The ThinkPad X1 Fold has a foldable OLED touchscreen, but it’s no fun in everyday use Reviews

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The concept of the Lenovo ThinkPad X1 Fold is innovative, but neither the hardware nor the software are ready for a foldable convertible. Our review reveals even further problems, and above all, the X1 Fold is simply not fun to use on a daily basis.

Andreas Osthoff (translated by Stephanie Chamberlain), 🇩🇪

With the ThinkPad X1 Fold, Lenovo presents the world’s first foldable laptop. For this, the manufacturer combines a stable case, an OLED touchscreen, and an efficient hybrid processor from Intel. In addition, there is 8 GB of RAM and a 256 GB SSD. A 5G modem is also available as an option. A small Bluetooth keyboard and an active stylus are also included. However, those who want to try out the new device will have to dig deep into their pockets, because the cheapest model costs just under 3,000 Euros (currently starting at $2,299.99 on Lenovo’s website).

The folding mechanism of the X1 Fold leaves a very stable impression, just like the entire case. The leather cover on the back adds to the high-quality look. You can’t see the crease when the screen is activated, either. However, the screen surface shows an increased gliding resistance that is noticeable both when using the fingers as well as the active stylus. In addition, not every input is immediately recognized by the touchscreen, which can quickly become frustrating in practice. Furthermore, the small keyboard with the tiny touchpad isn’t very fun to use, either.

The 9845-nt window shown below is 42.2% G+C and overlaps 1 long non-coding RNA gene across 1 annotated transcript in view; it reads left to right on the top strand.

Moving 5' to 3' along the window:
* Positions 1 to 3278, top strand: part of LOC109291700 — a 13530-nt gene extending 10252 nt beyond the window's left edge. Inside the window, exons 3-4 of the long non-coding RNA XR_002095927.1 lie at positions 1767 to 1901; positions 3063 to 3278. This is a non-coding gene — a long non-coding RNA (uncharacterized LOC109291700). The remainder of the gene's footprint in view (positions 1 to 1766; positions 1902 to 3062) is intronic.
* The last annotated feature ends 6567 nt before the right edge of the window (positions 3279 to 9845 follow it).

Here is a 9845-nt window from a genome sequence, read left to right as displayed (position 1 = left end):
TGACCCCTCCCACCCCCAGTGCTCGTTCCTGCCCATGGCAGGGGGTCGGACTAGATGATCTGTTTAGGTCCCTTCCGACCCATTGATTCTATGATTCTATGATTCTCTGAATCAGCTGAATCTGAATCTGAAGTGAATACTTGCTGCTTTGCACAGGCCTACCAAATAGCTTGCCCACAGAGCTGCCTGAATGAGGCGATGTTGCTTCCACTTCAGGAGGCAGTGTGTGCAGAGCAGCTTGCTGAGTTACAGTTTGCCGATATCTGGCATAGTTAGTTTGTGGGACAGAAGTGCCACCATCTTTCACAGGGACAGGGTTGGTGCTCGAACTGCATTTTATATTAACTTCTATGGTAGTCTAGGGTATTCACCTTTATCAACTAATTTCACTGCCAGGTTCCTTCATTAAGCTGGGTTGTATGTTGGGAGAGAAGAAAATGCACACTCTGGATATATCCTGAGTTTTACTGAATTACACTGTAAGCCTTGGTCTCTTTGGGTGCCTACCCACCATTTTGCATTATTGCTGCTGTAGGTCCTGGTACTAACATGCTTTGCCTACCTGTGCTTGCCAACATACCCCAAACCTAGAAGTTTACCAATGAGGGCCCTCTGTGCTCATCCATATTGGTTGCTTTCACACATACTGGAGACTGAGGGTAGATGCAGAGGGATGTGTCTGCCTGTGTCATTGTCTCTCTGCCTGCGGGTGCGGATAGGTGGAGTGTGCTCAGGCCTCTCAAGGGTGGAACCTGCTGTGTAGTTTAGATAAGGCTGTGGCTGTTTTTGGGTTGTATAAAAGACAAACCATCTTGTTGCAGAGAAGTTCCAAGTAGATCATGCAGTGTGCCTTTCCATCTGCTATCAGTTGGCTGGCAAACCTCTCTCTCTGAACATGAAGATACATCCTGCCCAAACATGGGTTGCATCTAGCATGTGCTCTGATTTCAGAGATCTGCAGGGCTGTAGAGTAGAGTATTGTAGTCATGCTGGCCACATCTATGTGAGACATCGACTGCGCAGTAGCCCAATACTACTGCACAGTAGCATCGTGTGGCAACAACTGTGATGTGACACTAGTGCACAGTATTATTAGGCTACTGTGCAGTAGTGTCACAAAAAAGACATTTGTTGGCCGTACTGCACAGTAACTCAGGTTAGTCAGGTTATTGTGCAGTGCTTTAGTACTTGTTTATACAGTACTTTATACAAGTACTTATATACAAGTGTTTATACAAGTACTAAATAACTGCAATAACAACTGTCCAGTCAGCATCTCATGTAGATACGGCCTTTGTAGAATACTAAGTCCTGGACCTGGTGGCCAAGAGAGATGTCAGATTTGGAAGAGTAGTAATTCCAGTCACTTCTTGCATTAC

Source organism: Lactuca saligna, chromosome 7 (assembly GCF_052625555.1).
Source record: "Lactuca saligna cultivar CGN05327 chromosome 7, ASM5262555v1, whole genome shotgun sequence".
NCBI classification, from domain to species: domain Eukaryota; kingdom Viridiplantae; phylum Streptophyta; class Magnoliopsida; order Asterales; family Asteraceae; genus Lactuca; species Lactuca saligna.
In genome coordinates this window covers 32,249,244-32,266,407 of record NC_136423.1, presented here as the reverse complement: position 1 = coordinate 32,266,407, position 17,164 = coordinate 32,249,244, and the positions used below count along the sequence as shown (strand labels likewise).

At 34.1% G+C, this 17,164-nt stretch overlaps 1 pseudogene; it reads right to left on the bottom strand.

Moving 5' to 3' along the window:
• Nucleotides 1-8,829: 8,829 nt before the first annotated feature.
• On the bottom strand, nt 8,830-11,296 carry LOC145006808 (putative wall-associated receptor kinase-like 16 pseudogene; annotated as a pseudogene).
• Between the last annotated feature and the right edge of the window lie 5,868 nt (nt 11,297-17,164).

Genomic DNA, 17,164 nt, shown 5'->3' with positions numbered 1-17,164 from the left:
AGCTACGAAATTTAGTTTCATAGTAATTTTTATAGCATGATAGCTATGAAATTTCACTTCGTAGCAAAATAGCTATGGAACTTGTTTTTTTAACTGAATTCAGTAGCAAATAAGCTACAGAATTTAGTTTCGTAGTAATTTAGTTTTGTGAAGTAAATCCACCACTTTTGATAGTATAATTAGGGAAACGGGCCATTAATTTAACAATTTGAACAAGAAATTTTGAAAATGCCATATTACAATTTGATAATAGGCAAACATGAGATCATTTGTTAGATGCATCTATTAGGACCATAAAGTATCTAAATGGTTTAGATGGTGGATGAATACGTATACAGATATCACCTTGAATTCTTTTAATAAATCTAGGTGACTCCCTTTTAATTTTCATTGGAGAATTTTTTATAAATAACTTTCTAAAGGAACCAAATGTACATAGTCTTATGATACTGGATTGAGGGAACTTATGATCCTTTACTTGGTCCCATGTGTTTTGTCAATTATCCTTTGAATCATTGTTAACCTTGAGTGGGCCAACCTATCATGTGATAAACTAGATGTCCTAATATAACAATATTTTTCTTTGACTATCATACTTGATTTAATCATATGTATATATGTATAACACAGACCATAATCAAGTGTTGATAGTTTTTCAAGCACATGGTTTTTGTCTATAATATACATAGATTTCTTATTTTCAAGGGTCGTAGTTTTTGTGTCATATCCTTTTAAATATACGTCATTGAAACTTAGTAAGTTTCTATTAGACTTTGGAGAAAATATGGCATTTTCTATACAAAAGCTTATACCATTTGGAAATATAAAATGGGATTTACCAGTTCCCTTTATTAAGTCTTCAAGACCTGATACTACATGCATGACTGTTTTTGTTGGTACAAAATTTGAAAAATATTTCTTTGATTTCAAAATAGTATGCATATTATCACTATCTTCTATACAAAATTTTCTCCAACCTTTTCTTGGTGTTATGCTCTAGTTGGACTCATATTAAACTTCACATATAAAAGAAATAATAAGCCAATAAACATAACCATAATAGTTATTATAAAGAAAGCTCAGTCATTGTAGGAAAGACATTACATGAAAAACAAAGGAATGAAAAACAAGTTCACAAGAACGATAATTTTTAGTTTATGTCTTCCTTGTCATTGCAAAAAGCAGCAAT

However, the biggest problem is probably the poor software support. Windows was simply not designed for this type of devices. Lenovo does install its own app that allows distributing screen contents across the two touchscreen halves, but this is very fiddly and not very intuitive in practice.

There are also weaknesses in terms of hardware. The hybrid processor from Intel doesn’t offer much performance headroom, and the OLED touchscreen is extremely reflective. Since brightness (~235 cd/m²) is also significantly below the advertised 300 cd/m², you can hardly use the device outdoors. In addition, battery life depends heavily on the content displayed; in our tests, the battery was drained after 5-6 hours.

All in all, we can’t recommend the first-generation X1 Fold, especially not at its high price. Currently, you simply get the better overall packages with normal convertibles. Further information on the ThinkPad X1 Fold is available in our detailed review:

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